Sitting in Starbucks writing this, I have equal parts of my brain devoted to my assignments, my family’s debt, my husband’s life-threatening illness and my kid’s recent tween boundary-pushing. Also, why are my jeans so tight? So the usual stew of low-level anxiety with spikes of acute uneasiness. But out of the corner of my eye, there’s a little bit of sunshine: A woman has just gotten in line with two of the most adorable French bulldogs, who are happily snorting, biting each other’s faces and sneezing. For a minute, I’m transported and I know what I have to do.
Back up a minute: Everyone knows pets make you feel good and dogs help their owners live longer, yadda yadda yadda. This is not a story about any of the great benefits of pet mommyhood—of which, by the way, I’m a huge supporter, with three (!) dogs in our home. (That’s a 1:1 ratio with humans in our nuclear fam.)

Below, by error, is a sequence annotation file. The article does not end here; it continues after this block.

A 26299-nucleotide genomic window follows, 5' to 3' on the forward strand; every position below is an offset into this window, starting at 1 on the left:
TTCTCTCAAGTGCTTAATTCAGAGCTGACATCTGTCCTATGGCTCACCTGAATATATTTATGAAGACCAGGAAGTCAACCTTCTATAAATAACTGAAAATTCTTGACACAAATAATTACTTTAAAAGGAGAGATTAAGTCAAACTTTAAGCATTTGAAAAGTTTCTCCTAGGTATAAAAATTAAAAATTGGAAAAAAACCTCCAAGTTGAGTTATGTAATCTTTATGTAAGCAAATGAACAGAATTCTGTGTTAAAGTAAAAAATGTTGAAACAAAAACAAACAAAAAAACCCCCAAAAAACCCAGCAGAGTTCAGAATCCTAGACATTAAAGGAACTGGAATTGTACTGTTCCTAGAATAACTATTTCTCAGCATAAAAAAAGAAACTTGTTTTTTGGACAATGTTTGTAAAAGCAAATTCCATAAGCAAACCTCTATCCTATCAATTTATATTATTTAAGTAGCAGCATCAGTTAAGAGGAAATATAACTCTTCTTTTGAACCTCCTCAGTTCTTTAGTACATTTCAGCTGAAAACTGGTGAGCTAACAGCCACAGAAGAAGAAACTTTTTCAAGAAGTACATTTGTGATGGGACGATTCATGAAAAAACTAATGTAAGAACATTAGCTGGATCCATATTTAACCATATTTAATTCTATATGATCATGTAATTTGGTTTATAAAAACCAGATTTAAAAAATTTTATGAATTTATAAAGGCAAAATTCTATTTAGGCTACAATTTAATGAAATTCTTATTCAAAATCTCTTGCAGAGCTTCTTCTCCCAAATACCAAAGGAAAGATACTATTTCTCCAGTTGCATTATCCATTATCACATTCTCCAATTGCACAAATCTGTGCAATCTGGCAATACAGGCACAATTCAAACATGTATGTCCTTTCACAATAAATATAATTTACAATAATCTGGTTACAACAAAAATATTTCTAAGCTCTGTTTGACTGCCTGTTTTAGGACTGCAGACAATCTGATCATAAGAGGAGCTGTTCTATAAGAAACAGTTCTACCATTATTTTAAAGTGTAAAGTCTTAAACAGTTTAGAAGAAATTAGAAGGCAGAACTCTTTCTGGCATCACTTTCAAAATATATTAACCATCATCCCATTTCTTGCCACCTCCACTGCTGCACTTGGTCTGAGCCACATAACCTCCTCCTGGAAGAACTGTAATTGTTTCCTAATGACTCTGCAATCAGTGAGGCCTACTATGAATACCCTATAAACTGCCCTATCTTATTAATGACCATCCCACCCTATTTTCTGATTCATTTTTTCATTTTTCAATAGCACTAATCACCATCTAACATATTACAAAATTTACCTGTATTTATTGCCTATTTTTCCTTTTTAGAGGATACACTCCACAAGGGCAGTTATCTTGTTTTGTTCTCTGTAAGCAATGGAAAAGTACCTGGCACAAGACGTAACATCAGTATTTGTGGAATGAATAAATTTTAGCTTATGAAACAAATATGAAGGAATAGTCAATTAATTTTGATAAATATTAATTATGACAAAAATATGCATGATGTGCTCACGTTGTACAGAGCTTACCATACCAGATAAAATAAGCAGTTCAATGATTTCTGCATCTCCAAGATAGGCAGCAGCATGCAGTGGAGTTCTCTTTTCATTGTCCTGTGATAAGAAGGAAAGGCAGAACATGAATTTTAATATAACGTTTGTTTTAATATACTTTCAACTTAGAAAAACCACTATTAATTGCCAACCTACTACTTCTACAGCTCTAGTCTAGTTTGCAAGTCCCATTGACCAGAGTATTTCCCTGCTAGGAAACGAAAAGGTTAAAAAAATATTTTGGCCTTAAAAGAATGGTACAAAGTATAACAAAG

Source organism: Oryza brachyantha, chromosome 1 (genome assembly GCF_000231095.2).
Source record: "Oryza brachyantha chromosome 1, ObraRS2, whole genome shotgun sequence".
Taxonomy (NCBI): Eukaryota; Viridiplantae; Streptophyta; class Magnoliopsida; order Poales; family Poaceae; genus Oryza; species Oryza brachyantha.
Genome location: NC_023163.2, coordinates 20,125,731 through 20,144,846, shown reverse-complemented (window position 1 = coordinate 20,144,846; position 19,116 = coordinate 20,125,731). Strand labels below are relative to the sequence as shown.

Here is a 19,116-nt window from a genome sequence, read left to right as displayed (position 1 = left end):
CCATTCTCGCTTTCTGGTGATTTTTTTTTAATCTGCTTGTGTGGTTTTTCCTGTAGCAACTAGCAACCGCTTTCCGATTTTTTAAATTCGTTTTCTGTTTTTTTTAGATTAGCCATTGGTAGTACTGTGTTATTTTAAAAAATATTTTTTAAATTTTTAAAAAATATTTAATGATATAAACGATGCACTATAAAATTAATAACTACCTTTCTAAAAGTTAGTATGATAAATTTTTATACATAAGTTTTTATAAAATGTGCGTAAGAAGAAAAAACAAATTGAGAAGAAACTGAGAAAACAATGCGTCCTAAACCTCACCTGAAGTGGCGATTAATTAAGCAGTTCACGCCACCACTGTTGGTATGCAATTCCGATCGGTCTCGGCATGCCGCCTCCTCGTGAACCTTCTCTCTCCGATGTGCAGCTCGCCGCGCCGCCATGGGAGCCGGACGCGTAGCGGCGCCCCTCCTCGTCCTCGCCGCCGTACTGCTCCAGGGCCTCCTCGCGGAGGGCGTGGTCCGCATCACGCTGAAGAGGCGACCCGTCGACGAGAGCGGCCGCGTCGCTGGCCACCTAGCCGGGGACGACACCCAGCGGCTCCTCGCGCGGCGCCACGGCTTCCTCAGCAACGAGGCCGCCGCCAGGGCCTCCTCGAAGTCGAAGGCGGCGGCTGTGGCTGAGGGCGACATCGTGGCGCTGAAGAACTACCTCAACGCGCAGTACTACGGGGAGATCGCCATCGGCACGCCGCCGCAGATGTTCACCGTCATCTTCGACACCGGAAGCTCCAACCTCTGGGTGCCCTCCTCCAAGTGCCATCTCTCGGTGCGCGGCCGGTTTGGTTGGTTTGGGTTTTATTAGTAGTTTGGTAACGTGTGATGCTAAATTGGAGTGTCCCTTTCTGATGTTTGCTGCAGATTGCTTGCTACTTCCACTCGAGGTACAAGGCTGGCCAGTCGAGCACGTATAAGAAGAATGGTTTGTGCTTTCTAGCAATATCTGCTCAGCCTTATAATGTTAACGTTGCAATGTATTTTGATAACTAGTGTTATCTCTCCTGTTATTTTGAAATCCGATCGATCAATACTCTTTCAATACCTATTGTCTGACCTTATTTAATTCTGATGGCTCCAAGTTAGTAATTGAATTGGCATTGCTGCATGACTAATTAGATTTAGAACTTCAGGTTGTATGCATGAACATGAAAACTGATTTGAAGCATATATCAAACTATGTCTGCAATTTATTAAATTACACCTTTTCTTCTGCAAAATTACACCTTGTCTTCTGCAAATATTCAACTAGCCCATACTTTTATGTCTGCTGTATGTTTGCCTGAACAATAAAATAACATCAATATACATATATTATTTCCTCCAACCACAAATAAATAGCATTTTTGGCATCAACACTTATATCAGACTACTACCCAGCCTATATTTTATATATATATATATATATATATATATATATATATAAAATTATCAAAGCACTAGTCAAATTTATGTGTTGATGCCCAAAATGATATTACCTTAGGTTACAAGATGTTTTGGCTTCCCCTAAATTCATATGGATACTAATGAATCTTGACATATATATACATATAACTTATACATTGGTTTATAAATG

What I’m talking about here is how I’ve learned over the past few years that, when the going gets tough, I need to find the nearest canine. Specifically, I find myself seeking out someone else’s dog when I’m in a high-stress, low-resilience situation. By interacting with an unfamiliar pup, I have to completely set aside whatever worries are preoccupying me and pay complete attention to the dog’s demeanor (welcoming wag or trepidatious hair at attention?), her preferences (oh, so you like a tummy rub, do you?) and if I’m lucky, her offer to lick my face (with or without salty tears). And of course I have to quickly convince the human at the other end of the leash that I’m not some sort of crazy dognapper.
Au contraire. I am a transactional romancer of dogs.